If the roof *had* flown off the rest of the world would have seen a spartan interior geared towards one thing and one thing only: speed. There are no frills here. The indicators work on a switch, not a stalk. And even with a heater specced you didn’t need to turn it on once the motor was up to temperature as the car just fires hot air into the cabin. Naturally, with the roof on you can’t open a window to relive the heat.
The ride on actual roads is punishing. You can feel every slight lump and bump in the road. Hit any of those lumps too fast and you’ll be bounced around the cabin. Four days after handing the car back my back is still aching.
Grip is at a premium during the UK’s winter, and the Avon ZZS rubber fitted wasn’t a fan of finding much. If water had been near the tarmac in the last, say, 24 hours, the rears would light up in first and second without much provocation. And thanks to a throttle pedal on a hair trigger it’s quite easy to provoke.
You’re probably thinking that the Caterham 420R is one of the worst cars ever built. But trying to use a Caterham as a daily driver is much like trying to use a Leatherman to fell a tree. It’s woefully inappropriate.
You have to go through drudgery to find the 420R’s perfect road, but once you do you’ll find a different car. You learn its gearbox is an utter joy to fire through, and that while it’s a bastard to get going from a junction, leaping form third to fourth and back is addictive.
The car tells you that chasing revs makes the exhaust sing a different, marginally more tuneful, song, and that it can feel just as quick as its 3.8 second 0-60mph time suggests. All of its controls are so fine that as you learn the car you realise just how blunted everything else on the road truly is. Your driving position – basically lying on the floor – feels more natural than anything else. You’re connected, working as one. It’s fast, it’s frantic, and it’s one of the best experiences normal humans can have on four wheels.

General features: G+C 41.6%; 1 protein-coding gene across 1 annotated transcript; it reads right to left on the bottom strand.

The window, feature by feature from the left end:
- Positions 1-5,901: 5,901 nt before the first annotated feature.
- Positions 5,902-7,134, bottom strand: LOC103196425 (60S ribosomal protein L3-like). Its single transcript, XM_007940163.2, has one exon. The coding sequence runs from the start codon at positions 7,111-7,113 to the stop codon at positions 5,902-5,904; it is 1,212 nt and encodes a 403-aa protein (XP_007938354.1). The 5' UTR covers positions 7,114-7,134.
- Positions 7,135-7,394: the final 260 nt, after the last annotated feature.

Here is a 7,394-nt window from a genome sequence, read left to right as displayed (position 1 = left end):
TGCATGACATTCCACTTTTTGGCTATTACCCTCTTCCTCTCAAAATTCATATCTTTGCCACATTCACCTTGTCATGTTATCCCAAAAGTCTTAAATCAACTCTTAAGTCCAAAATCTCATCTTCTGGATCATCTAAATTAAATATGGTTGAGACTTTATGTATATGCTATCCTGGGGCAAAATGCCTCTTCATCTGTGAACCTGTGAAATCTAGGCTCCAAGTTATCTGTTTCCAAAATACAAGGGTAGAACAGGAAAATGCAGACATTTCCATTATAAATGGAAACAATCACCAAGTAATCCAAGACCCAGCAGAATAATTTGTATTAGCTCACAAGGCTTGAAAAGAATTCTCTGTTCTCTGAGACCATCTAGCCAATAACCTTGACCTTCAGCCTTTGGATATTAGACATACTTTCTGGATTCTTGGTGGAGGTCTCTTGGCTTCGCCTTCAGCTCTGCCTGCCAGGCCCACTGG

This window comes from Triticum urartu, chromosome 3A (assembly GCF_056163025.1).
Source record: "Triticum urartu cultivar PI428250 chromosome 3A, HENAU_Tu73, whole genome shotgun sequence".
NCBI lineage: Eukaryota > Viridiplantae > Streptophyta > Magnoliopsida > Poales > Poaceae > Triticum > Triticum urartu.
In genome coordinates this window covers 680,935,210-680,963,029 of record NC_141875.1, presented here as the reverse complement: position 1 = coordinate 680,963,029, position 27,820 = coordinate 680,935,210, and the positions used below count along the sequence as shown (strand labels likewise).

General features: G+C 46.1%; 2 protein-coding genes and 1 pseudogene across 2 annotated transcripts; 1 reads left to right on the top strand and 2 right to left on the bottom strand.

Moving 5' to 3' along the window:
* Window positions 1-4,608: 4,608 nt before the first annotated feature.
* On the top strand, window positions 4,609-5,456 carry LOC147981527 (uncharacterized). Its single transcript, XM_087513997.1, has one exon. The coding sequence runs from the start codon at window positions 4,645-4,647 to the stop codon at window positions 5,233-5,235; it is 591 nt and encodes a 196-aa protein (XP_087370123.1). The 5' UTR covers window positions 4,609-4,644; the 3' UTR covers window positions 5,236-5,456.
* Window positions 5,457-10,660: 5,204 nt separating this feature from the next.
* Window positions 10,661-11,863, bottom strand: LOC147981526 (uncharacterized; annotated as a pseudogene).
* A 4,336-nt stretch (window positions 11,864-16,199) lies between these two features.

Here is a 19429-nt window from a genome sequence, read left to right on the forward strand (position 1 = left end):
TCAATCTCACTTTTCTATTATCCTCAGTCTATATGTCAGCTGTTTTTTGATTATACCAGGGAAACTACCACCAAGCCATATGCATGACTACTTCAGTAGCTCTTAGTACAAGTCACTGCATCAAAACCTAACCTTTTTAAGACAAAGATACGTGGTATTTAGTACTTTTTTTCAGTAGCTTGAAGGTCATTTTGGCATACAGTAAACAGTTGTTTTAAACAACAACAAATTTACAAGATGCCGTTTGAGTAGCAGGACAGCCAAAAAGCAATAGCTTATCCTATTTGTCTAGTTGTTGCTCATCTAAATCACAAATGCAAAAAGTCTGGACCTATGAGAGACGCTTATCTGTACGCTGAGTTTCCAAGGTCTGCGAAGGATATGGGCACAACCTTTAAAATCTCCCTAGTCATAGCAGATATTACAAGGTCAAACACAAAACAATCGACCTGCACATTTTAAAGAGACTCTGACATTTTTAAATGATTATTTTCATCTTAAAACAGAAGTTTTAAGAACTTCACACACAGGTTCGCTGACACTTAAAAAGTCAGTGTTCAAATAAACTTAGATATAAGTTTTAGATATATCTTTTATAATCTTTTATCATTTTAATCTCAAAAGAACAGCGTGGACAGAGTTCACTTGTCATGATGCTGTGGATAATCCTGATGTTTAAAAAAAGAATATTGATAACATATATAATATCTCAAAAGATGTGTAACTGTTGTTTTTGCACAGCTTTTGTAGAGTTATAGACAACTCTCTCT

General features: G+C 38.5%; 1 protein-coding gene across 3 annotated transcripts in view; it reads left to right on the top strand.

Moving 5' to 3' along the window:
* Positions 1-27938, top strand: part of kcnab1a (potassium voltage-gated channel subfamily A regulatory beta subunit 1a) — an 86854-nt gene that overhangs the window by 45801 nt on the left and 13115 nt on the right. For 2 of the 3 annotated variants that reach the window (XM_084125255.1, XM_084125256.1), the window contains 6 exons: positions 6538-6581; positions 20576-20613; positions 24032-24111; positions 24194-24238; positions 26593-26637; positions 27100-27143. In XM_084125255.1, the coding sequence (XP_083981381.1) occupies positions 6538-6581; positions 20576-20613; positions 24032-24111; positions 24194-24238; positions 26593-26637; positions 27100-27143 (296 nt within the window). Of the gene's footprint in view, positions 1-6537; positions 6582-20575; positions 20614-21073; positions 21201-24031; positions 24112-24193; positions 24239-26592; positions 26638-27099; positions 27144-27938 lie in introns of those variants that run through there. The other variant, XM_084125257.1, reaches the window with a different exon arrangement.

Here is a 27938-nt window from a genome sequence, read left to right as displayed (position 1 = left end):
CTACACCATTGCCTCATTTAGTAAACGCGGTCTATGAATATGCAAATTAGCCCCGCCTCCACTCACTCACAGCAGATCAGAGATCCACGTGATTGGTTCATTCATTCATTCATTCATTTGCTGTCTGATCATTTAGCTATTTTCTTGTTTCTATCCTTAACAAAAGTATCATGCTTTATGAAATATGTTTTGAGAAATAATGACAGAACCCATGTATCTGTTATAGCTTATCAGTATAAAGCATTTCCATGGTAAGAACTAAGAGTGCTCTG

In order to find that brief squirt of nirvana you need to find a dry country road with no one else on it – admittedly a hard thing to do. More often than not you’ll fire yourself along an a-road, only to get stuck behind some clown in an old SUV doing ten under the limit. Of course, because the Caterham is so low and small you can’t easily see round what’s ahead, which means you end up back in the drudgery of daily life and grumpy.
The Caterham 420R is for a very special type of petrolhead: the patient one. The ones who know that to get to the really, really good bit of Caterham driving you need to sit through some really quite terrible stuff.
It’s not for everyone, despite what many people in the comments and on Twitter will be saying. It’s hard, uncomfortable, and uncompromised, but it’s hiding something. There’s an addictive hit out there to be chased, but you’ve got to earn it first.
Can't afford a real one? How about a Lego Caterham...
If a much smaller version of the car Alex has been driving is more suited to your price range, click here to buy the Lego model.